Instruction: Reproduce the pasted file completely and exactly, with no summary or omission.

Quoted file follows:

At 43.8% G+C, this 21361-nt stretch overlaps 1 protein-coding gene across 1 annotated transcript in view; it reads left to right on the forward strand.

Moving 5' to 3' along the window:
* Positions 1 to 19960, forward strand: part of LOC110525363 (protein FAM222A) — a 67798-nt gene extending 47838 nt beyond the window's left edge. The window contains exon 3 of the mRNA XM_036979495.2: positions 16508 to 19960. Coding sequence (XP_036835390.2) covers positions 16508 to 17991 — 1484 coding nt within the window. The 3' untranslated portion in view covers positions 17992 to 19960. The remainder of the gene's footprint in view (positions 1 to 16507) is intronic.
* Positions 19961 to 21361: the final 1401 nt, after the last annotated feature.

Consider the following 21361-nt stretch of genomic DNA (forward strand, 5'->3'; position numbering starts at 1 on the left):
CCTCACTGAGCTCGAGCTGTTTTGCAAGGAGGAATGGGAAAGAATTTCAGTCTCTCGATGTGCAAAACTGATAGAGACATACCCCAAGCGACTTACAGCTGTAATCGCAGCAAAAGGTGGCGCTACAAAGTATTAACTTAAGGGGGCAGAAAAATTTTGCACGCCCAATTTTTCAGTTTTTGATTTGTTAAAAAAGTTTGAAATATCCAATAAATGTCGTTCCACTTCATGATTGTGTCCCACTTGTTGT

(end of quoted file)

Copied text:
At 43.8% G+C, this 21361-nt stretch overlaps 1 protein-coding gene across 1 annotated transcript in view; it reads left to right on the forward strand.

Moving 5' to 3' along the window:
* Positions 1 to 19960, forward strand: part of LOC110525363 (protein FAM222A) — a 67798-nt gene extending 47838 nt beyond the window's left edge. The window contains exon 3 of the mRNA XM_036979495.2: positions 16508 to 19960. Coding sequence (XP_036835390.2) covers positions 16508 to 17991 — 1484 coding nt within the window. The 3' untranslated portion in view covers positions 17992 to 19960. The remainder of the gene's footprint in view (positions 1 to 16507) is intronic.
* Positions 19961 to 21361: the final 1401 nt, after the last annotated feature.

Consider the following 21361-nt stretch of genomic DNA (forward strand, 5'->3'; position numbering starts at 1 on the left):
CCTCACTGAGCTCGAGCTGTTTTGCAAGGAGGAATGGGAAAGAATTTCAGTCTCTCGATGTGCAAAACTGATAGAGACATACCCCAAGCGACTTACAGCTGTAATCGCAGCAAAAGGTGGCGCTACAAAGTATTAACTTAAGGGGGCAGAAAAATTTTGCACGCCCAATTTTTCAGTTTTTGATTTGTTAAAAAAGTTTGAAATATCCAATAAATGTCGTTCCACTTCATGATTGTGTCCCACTTGTTGT